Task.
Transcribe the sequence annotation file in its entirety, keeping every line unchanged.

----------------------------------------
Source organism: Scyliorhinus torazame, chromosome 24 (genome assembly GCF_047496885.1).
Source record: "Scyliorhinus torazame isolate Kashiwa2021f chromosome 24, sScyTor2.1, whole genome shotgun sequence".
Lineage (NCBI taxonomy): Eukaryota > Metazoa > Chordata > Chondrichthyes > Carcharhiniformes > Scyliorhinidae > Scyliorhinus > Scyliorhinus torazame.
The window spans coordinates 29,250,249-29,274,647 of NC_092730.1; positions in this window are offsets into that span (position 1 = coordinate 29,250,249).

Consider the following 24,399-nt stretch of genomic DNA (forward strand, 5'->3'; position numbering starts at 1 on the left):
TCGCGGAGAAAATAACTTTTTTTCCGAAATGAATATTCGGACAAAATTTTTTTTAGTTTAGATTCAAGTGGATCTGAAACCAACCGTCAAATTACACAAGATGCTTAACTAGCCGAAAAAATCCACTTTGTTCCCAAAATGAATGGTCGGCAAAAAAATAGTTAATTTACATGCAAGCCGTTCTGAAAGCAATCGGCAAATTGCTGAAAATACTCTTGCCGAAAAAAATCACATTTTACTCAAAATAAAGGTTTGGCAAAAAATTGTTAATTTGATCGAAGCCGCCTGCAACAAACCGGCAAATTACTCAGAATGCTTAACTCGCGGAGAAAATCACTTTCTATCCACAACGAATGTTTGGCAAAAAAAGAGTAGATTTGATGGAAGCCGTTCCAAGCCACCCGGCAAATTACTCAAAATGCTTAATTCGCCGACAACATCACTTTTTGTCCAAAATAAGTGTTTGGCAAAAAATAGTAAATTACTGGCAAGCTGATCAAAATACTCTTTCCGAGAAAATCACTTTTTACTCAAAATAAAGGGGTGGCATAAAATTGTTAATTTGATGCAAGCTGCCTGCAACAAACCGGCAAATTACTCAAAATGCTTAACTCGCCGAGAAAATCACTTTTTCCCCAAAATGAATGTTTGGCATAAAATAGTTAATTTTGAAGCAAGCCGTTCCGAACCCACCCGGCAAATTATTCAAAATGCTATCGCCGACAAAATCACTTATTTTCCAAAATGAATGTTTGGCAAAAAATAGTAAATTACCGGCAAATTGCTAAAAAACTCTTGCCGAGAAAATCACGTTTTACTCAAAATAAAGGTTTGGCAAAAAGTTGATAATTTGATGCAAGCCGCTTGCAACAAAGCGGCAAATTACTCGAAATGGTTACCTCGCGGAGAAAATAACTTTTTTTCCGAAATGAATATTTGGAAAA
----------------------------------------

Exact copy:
Source organism: Scyliorhinus torazame, chromosome 24 (genome assembly GCF_047496885.1).
Source record: "Scyliorhinus torazame isolate Kashiwa2021f chromosome 24, sScyTor2.1, whole genome shotgun sequence".
Lineage (NCBI taxonomy): Eukaryota > Metazoa > Chordata > Chondrichthyes > Carcharhiniformes > Scyliorhinidae > Scyliorhinus > Scyliorhinus torazame.
The window spans coordinates 29,250,249-29,274,647 of NC_092730.1; positions in this window are offsets into that span (position 1 = coordinate 29,250,249).

Consider the following 24,399-nt stretch of genomic DNA (forward strand, 5'->3'; position numbering starts at 1 on the left):
TCGCGGAGAAAATAACTTTTTTTCCGAAATGAATATTCGGACAAAATTTTTTTTAGTTTAGATTCAAGTGGATCTGAAACCAACCGTCAAATTACACAAGATGCTTAACTAGCCGAAAAAATCCACTTTGTTCCCAAAATGAATGGTCGGCAAAAAAATAGTTAATTTACATGCAAGCCGTTCTGAAAGCAATCGGCAAATTGCTGAAAATACTCTTGCCGAAAAAAATCACATTTTACTCAAAATAAAGGTTTGGCAAAAAATTGTTAATTTGATCGAAGCCGCCTGCAACAAACCGGCAAATTACTCAGAATGCTTAACTCGCGGAGAAAATCACTTTCTATCCACAACGAATGTTTGGCAAAAAAAGAGTAGATTTGATGGAAGCCGTTCCAAGCCACCCGGCAAATTACTCAAAATGCTTAATTCGCCGACAACATCACTTTTTGTCCAAAATAAGTGTTTGGCAAAAAATAGTAAATTACTGGCAAGCTGATCAAAATACTCTTTCCGAGAAAATCACTTTTTACTCAAAATAAAGGGGTGGCATAAAATTGTTAATTTGATGCAAGCTGCCTGCAACAAACCGGCAAATTACTCAAAATGCTTAACTCGCCGAGAAAATCACTTTTTCCCCAAAATGAATGTTTGGCATAAAATAGTTAATTTTGAAGCAAGCCGTTCCGAACCCACCCGGCAAATTATTCAAAATGCTATCGCCGACAAAATCACTTATTTTCCAAAATGAATGTTTGGCAAAAAATAGTAAATTACCGGCAAATTGCTAAAAAACTCTTGCCGAGAAAATCACGTTTTACTCAAAATAAAGGTTTGGCAAAAAGTTGATAATTTGATGCAAGCCGCTTGCAACAAAGCGGCAAATTACTCGAAATGGTTACCTCGCGGAGAAAATAACTTTTTTTCCGAAATGAATATTTGGAAAA